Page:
Evolution in Alabama's new science standards
The Alabama state board of education voted unanimously to approve a new set of science standards on September 10, 2015, according to National Public Radio (September 10, 2015) — and evolution is described as "substantiated with much direct and indirect evidence."
Speaking to NPR, NCSE's Minda Berbeco praised the improvement on evolution, saying, "We were really pleased to see that" and lauded the shift to "a really positive, pro-science perspective." (Dan Carsen's nine-minute interview of Berbeco about the new standards is available from WBHM radio in Birmingham, Alabama.)
In the past, Alabama's science standards have explicitly sought to deprecate evolution. In the preface to the 1996 version of the standards, for example, evolution was described as "a controversial theory some scientists present," and the board voted to require the insertion of a corresponding disclaimer about evolution in science textbooks in the state's public schools.
Subsequent versions of the standards weakened the disclaimer. The preface to the 2001 version described evolution by natural selection as controversial and expressed skepticism of its ability to produce "large" evolutionary changes, while the preface to the 2005 version retained the skepticism of the power of natural selection but omitted the description of it as controversial.
According (PDF, p. iv) to the preface to the new version, however, "The theory of evolution has a role in explaining unity and diversity of life on earth. This theory is substantiated with much direct and indirect evidence. Therefore, this course of study requires our students to understand the principles of the theory of evolution from the perspective of established scientific knowledge."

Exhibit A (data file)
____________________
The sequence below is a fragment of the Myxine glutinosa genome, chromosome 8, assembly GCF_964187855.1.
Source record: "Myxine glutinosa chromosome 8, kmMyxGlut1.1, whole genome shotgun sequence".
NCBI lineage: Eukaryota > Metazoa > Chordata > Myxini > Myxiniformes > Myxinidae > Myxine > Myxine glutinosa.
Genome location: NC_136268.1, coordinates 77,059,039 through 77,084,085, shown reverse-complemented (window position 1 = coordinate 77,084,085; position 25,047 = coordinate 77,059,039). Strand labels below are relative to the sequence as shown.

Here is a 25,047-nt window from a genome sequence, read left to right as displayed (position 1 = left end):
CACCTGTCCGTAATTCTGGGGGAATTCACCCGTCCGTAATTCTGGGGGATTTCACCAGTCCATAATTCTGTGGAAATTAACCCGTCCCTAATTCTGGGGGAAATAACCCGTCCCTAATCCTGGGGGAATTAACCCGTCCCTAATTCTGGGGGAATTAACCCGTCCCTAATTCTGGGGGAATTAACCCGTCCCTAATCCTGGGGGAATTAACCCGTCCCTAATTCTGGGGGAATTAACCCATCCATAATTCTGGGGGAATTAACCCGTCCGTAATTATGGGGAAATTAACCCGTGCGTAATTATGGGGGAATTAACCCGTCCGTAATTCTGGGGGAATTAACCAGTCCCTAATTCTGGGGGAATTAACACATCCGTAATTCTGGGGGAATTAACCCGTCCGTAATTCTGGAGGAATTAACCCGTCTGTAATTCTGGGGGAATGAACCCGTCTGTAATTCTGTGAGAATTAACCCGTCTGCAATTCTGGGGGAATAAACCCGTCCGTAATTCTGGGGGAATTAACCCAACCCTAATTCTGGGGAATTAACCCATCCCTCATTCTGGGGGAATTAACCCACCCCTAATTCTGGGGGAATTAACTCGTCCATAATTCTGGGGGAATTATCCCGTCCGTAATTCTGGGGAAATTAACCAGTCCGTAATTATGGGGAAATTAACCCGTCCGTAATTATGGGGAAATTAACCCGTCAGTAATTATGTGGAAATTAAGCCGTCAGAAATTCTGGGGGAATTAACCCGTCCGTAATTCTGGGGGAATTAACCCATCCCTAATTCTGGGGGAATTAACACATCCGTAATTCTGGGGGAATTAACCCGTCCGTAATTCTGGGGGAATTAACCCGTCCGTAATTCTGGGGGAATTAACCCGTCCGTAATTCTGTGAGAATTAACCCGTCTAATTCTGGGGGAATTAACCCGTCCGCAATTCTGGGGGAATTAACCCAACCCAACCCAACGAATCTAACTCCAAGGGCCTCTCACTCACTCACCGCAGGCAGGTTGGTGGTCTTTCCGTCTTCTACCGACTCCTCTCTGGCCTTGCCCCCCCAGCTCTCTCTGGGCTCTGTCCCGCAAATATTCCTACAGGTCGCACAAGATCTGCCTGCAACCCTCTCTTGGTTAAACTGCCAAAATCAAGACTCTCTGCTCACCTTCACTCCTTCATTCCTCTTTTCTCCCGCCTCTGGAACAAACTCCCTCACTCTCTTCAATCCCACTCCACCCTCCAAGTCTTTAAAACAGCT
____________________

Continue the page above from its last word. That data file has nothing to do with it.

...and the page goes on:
In the standards themselves, biology students are expected to "[a]nalyze and interpret data to evaluate adaptations resulting from natural and artificial selection" and to "[a]nalyze scientific evidence (e.g., DNA, fossil records, cladograms, biogeography) to support hypotheses of common ancestry and biological evolution" (p. 48).
Curiously, although the Alabama standards adopt three of the NGSS's four core ideas of the life sciences verbatim, where the NGSS refers to "Biological Evolution: Unity and Diversity" as a core idea of the life sciences, the Alabama standards refer instead to "Unity and Diversity." (Similarly, Oklahoma's new standards refer instead to "Biological Unity and Diversity.")
There was comparatively little controversy over the new standards, according to NPR, which cited as possible reasons the requirement that public comments concern specific standards as well as the support of the Alabama Science Teachers Association.